Photo: Arthur Mola

Personalised patient care aiming to change cancer treatment

In Business & Technology /

By Jesse Caplan 

Tracy Lackraj, who completed a PhD in Molecular Science in 2017, says that the research she’s doing will open new doors for the world of cancer treatment.

After completing her undergraduate degree in biology at Ryerson, Lackraj started as a Masters student but transferred to the PhD option after her first year.

While earning her PhD from Ryerson, Lackraj’s research was in microbiology, focusing on the type of E. Coli associated with many food-related outbreaks.

 Now graduated, Lackraj is currently doing her postdoctoral fellowship at Princess Margaret Cancer Centre, where her research focuses on a type of cancer known as non-Hodgkin’s lymphoma, with specific interest applied to follicular lymphoma.

Non-Hodgkin’s lymphoma is a form of cancer that begins in white blood cells, also called lymphocytes, which are part of the lymphatic system. This system works with other parts of a person’s immune system to help the body fight infection and disease.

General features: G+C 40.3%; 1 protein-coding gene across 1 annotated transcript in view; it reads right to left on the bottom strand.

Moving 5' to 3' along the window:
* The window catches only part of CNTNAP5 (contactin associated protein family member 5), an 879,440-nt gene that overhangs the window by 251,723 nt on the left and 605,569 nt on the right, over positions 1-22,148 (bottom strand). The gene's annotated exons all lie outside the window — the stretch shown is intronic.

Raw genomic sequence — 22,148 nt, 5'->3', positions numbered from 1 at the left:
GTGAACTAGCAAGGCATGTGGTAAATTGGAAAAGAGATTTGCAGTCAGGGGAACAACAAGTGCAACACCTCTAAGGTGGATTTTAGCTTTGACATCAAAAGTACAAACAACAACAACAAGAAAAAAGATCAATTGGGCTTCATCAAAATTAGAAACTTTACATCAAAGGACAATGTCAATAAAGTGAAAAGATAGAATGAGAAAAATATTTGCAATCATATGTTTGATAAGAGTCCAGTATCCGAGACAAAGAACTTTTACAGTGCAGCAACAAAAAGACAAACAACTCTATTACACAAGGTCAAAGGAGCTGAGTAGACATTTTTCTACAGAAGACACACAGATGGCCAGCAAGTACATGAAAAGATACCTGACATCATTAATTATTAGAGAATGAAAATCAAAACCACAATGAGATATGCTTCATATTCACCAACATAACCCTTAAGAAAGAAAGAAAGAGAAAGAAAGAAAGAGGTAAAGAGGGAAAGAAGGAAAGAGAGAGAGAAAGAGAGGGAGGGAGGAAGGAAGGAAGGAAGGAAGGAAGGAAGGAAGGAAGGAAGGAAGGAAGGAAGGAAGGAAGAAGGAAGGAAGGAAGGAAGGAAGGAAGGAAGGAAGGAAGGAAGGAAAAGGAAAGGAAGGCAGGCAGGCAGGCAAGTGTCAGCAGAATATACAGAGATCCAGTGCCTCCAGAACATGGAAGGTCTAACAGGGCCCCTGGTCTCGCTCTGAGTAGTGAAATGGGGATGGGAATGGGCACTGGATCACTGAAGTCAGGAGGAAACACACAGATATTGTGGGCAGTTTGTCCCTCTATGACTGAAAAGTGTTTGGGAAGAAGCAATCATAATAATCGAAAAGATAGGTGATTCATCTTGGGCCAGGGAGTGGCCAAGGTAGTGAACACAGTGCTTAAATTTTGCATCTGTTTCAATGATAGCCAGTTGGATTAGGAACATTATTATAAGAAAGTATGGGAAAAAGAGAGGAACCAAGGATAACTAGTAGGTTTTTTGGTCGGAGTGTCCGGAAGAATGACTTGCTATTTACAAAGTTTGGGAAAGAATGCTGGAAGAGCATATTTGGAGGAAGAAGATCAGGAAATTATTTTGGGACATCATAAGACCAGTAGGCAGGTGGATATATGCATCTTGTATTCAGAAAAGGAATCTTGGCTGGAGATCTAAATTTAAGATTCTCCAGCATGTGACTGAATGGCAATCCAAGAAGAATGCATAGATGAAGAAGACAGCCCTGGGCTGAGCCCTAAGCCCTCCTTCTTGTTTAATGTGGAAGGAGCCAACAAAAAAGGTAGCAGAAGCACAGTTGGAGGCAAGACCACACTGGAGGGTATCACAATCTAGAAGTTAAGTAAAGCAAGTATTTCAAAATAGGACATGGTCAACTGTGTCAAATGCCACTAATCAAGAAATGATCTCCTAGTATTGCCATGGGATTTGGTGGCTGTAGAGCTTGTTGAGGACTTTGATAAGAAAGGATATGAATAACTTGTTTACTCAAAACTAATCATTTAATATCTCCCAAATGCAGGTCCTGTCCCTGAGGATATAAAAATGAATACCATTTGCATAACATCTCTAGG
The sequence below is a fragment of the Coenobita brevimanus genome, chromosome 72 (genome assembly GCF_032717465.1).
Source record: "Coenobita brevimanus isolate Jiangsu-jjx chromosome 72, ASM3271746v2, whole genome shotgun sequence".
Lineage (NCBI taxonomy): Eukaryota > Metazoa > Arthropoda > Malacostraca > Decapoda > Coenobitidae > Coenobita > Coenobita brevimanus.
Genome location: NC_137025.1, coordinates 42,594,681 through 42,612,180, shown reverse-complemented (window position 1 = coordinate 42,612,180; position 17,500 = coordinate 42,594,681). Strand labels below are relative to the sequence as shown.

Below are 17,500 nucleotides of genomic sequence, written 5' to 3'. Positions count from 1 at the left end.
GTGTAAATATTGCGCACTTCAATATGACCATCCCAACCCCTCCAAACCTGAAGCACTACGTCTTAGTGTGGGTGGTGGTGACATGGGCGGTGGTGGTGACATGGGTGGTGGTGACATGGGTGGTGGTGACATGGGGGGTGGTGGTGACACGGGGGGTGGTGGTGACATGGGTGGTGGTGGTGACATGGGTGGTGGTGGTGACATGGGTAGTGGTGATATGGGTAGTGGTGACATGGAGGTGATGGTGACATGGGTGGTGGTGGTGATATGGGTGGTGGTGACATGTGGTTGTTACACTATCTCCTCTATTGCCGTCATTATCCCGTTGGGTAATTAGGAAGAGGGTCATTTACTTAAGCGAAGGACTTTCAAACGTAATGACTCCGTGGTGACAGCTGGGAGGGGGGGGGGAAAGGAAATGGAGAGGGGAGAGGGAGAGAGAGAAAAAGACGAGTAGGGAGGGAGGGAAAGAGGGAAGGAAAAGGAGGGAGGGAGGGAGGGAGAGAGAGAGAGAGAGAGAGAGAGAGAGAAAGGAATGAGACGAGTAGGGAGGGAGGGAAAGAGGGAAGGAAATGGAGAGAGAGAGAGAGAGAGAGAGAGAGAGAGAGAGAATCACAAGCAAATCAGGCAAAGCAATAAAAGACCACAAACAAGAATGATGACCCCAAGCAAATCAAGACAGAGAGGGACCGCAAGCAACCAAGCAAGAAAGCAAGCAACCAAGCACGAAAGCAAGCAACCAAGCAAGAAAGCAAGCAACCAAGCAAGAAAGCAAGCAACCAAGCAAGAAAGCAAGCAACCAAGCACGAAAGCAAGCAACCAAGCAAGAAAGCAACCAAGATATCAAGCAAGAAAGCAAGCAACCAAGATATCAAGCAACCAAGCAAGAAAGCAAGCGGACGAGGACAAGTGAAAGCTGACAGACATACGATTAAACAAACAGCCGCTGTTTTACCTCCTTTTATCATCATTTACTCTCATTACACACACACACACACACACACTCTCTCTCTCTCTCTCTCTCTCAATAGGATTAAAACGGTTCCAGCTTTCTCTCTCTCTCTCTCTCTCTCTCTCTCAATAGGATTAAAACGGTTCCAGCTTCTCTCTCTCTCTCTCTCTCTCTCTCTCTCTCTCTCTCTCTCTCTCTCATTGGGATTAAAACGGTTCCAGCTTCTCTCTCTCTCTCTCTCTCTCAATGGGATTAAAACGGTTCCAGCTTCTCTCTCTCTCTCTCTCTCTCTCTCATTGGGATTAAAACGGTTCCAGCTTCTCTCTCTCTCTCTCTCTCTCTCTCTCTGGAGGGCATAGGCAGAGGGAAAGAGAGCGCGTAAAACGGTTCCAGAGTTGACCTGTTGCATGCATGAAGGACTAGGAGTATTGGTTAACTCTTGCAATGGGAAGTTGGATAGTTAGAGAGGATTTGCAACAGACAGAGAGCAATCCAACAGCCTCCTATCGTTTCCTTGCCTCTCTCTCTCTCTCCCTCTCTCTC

What sets non-Hodgkin’s lymphoma apart from Hodgkin’s lymphoma is the presence of an abnormal cell called Reed-Sternberg, which is only found in Hodgkin’s lymphoma.

“[The research team] studies the progression of the disease and how it can be influenced by a person’s genetic makeup,” said Lackraj. “How does our genetic makeup affect our response to treatment? Are there certain genetic mutations that can cause us to develop a more aggressive form of the disease?”

She explained that the ultimate goal for their research would be to create personalised patient care, a new concept that cancer centres like Princess Margaret are beginning to move towards.

 “What we’re seeing is that one hundred different people can have the same form of cancer, but they don’t all respond the same to treatment,” said Lackraj.

The research would teach cancer centres how to treat each patient in way that matches their individual needs, and could lead to be effective cancer treatment.

Lackraj said her research is not focused on any particular demographic, adding that it’s very “un-bias.” 

“You never know, though, maybe somewhere along the line we’ll discover that there is a correlation between a particular demographic,” she says. “That would definitely be something to look into.”

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